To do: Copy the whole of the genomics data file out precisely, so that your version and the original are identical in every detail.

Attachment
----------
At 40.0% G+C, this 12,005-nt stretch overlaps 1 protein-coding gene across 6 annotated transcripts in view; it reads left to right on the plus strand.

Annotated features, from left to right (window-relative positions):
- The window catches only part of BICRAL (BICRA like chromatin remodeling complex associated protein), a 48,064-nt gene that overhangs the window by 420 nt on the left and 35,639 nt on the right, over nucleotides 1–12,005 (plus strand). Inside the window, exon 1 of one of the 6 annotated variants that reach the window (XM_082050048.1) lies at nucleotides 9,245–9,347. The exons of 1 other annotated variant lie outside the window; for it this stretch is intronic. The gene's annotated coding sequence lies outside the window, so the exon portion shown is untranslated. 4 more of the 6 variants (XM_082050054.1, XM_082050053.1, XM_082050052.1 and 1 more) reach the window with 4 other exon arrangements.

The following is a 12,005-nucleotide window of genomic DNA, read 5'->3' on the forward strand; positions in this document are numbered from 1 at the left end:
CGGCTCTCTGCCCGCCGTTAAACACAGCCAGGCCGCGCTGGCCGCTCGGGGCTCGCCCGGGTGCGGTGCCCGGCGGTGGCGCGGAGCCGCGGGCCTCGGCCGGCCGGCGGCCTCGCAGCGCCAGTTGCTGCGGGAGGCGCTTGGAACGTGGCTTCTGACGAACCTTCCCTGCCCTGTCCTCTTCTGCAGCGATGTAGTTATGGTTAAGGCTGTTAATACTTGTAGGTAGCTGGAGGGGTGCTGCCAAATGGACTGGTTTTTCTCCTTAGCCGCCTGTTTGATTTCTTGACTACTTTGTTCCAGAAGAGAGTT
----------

At 40.0% G+C, this 12,005-nt stretch overlaps 1 protein-coding gene across 6 annotated transcripts in view; it reads left to right on the plus strand.

Annotated features, from left to right (window-relative positions):
- The window catches only part of BICRAL (BICRA like chromatin remodeling complex associated protein), a 48,064-nt gene that overhangs the window by 420 nt on the left and 35,639 nt on the right, over nucleotides 1–12,005 (plus strand). Inside the window, exon 1 of one of the 6 annotated variants that reach the window (XM_082050048.1) lies at nucleotides 9,245–9,347. The exons of 1 other annotated variant lie outside the window; for it this stretch is intronic. The gene's annotated coding sequence lies outside the window, so the exon portion shown is untranslated. 4 more of the 6 variants (XM_082050054.1, XM_082050053.1, XM_082050052.1 and 1 more) reach the window with 4 other exon arrangements.

The following is a 12,005-nucleotide window of genomic DNA, read 5'->3' on the forward strand; positions in this document are numbered from 1 at the left end:
CGGCTCTCTGCCCGCCGTTAAACACAGCCAGGCCGCGCTGGCCGCTCGGGGCTCGCCCGGGTGCGGTGCCCGGCGGTGGCGCGGAGCCGCGGGCCTCGGCCGGCCGGCGGCCTCGCAGCGCCAGTTGCTGCGGGAGGCGCTTGGAACGTGGCTTCTGACGAACCTTCCCTGCCCTGTCCTCTTCTGCAGCGATGTAGTTATGGTTAAGGCTGTTAATACTTGTAGGTAGCTGGAGGGGTGCTGCCAAATGGACTGGTTTTTCTCCTTAGCCGCCTGTTTGATTTCTTGACTACTTTGTTCCAGAAGAGAGTT